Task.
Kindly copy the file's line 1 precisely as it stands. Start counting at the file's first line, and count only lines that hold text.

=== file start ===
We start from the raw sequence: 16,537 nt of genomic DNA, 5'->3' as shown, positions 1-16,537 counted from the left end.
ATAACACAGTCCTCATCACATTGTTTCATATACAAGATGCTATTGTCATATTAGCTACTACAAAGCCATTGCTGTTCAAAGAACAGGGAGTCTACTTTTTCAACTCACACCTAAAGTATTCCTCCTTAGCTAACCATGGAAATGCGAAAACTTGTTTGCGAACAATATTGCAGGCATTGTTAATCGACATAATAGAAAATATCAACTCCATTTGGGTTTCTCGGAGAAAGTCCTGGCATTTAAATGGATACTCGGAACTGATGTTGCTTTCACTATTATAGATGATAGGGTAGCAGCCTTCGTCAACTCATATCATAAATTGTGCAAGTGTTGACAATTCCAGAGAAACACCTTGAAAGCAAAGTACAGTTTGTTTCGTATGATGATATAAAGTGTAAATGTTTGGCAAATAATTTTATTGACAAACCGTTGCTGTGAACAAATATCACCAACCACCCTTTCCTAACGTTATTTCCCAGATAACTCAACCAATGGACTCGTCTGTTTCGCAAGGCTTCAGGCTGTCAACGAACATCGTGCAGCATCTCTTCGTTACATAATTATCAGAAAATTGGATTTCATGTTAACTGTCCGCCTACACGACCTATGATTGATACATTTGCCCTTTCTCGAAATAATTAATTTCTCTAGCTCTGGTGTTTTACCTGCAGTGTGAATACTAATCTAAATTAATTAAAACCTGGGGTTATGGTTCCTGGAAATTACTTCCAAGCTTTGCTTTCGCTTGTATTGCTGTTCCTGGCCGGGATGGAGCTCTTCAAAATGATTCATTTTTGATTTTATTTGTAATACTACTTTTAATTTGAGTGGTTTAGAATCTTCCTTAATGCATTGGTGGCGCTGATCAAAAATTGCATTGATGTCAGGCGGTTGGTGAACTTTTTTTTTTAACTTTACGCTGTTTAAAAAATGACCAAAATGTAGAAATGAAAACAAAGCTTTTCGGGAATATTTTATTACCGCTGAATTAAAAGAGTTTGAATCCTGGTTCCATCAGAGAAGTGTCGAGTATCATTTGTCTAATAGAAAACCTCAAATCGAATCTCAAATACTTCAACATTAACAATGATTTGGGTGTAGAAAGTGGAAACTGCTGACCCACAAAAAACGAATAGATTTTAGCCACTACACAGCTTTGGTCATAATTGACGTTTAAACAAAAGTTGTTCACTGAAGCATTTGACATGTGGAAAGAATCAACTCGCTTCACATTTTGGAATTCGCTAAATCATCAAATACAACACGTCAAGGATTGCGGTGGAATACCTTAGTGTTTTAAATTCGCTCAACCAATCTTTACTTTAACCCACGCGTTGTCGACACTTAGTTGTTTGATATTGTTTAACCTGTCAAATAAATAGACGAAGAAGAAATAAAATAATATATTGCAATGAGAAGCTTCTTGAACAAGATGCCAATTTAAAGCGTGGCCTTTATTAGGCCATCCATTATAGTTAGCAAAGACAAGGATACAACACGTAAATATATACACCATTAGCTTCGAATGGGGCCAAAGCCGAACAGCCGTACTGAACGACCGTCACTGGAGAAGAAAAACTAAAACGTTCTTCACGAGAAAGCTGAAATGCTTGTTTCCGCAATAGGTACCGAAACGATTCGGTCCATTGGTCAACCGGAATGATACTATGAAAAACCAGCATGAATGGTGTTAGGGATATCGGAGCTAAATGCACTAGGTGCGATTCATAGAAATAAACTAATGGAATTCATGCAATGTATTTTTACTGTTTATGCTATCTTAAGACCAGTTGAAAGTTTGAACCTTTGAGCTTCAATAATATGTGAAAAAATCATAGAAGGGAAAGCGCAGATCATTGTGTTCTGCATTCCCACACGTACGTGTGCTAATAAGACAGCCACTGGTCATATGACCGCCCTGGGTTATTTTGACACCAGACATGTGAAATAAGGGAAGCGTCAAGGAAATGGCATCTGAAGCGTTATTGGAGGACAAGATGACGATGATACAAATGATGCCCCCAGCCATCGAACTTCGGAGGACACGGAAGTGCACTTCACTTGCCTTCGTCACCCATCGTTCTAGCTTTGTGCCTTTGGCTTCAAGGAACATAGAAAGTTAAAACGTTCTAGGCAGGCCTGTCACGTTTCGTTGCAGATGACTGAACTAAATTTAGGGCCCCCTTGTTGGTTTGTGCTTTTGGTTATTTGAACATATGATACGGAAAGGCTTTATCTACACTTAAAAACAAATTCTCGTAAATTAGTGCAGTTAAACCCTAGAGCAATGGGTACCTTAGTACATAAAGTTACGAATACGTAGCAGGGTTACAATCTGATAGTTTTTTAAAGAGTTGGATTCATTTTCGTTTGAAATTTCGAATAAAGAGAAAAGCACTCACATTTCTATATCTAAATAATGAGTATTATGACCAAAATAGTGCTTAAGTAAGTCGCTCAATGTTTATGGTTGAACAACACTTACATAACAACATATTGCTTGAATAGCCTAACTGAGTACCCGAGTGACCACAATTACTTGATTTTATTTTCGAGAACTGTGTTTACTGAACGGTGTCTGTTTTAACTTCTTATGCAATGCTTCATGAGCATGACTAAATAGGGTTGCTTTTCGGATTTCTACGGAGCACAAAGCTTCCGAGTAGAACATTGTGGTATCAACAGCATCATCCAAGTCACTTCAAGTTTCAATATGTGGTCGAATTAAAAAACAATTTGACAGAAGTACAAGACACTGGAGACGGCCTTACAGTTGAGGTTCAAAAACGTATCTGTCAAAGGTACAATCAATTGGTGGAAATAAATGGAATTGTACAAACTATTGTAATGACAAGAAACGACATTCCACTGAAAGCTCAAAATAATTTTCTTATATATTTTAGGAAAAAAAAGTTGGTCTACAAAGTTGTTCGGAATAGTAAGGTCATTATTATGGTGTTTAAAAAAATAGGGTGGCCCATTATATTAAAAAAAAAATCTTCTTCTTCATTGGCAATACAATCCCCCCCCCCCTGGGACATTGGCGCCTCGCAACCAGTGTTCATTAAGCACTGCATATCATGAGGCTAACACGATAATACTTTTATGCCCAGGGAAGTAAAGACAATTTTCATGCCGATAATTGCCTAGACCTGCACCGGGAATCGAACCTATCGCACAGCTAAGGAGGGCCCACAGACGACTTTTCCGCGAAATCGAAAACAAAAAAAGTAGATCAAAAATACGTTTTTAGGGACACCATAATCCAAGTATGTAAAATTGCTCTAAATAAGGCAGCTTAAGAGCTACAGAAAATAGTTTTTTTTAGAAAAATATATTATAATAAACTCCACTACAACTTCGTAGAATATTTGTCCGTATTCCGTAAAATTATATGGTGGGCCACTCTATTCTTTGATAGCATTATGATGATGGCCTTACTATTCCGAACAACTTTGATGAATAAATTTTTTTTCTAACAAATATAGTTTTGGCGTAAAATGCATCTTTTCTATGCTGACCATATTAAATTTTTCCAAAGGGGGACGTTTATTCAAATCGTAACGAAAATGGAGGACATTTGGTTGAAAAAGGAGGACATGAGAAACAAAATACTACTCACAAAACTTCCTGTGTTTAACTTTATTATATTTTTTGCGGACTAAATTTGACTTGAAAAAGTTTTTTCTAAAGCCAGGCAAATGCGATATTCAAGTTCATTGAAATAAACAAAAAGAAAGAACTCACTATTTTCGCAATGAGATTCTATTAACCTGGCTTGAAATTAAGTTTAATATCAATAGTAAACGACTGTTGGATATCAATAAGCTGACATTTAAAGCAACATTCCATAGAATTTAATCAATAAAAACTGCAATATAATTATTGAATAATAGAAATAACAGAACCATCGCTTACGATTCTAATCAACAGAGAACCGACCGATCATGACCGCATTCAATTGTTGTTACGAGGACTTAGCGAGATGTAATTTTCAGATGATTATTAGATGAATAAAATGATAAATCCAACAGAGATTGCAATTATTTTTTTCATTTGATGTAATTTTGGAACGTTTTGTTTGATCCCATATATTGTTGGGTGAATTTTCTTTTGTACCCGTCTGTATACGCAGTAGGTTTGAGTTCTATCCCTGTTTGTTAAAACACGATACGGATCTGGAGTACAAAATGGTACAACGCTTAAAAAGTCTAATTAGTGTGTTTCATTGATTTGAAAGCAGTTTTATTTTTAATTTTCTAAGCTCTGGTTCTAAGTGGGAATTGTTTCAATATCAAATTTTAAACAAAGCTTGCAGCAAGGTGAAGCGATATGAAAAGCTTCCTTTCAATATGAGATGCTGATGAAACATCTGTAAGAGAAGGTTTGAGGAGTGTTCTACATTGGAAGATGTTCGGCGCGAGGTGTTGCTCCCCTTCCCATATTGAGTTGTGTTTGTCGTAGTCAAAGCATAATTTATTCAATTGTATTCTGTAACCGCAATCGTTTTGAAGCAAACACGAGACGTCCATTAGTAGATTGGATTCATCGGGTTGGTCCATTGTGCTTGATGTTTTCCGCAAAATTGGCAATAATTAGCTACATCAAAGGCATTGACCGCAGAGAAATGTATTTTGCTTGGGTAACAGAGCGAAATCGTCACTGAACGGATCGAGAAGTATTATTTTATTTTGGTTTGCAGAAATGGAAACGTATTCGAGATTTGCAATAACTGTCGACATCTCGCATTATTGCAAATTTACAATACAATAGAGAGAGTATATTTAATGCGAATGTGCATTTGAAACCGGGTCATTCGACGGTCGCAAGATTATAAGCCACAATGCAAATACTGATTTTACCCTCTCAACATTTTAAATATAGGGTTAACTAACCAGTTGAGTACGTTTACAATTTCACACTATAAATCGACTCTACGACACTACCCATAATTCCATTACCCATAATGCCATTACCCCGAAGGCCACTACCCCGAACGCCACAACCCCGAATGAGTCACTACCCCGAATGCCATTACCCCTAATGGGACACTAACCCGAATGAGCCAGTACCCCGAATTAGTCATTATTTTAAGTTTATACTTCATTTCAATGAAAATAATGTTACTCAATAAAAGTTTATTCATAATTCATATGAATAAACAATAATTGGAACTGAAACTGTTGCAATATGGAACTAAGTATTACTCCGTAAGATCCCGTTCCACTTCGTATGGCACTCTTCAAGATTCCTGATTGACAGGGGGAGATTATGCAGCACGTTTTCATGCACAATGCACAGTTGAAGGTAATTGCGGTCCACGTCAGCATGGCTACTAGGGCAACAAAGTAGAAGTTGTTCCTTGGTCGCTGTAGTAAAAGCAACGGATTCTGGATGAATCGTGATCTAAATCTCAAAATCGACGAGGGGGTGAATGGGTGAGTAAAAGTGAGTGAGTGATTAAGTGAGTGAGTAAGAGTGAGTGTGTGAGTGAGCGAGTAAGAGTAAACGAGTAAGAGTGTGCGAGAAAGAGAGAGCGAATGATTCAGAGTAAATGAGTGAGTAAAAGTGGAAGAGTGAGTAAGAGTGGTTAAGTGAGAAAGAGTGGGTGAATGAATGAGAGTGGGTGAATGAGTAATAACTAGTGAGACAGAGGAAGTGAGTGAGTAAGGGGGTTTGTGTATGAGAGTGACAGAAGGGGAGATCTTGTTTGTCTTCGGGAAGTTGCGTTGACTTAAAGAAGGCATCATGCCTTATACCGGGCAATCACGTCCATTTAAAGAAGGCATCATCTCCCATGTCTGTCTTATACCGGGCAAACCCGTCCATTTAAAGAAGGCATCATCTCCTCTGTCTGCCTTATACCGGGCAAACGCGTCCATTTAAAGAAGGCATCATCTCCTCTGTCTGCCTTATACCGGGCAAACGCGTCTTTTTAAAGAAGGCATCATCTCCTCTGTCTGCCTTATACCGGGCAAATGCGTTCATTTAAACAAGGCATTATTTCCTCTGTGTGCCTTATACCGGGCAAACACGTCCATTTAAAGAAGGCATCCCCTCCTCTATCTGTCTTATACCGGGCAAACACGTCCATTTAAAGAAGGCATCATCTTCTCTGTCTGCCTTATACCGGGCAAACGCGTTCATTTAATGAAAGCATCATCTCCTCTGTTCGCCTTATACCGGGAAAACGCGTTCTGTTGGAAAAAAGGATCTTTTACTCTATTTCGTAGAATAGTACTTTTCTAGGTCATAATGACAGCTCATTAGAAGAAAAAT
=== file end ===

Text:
We start from the raw sequence: 16,537 nt of genomic DNA, 5'->3' as shown, positions 1-16,537 counted from the left end.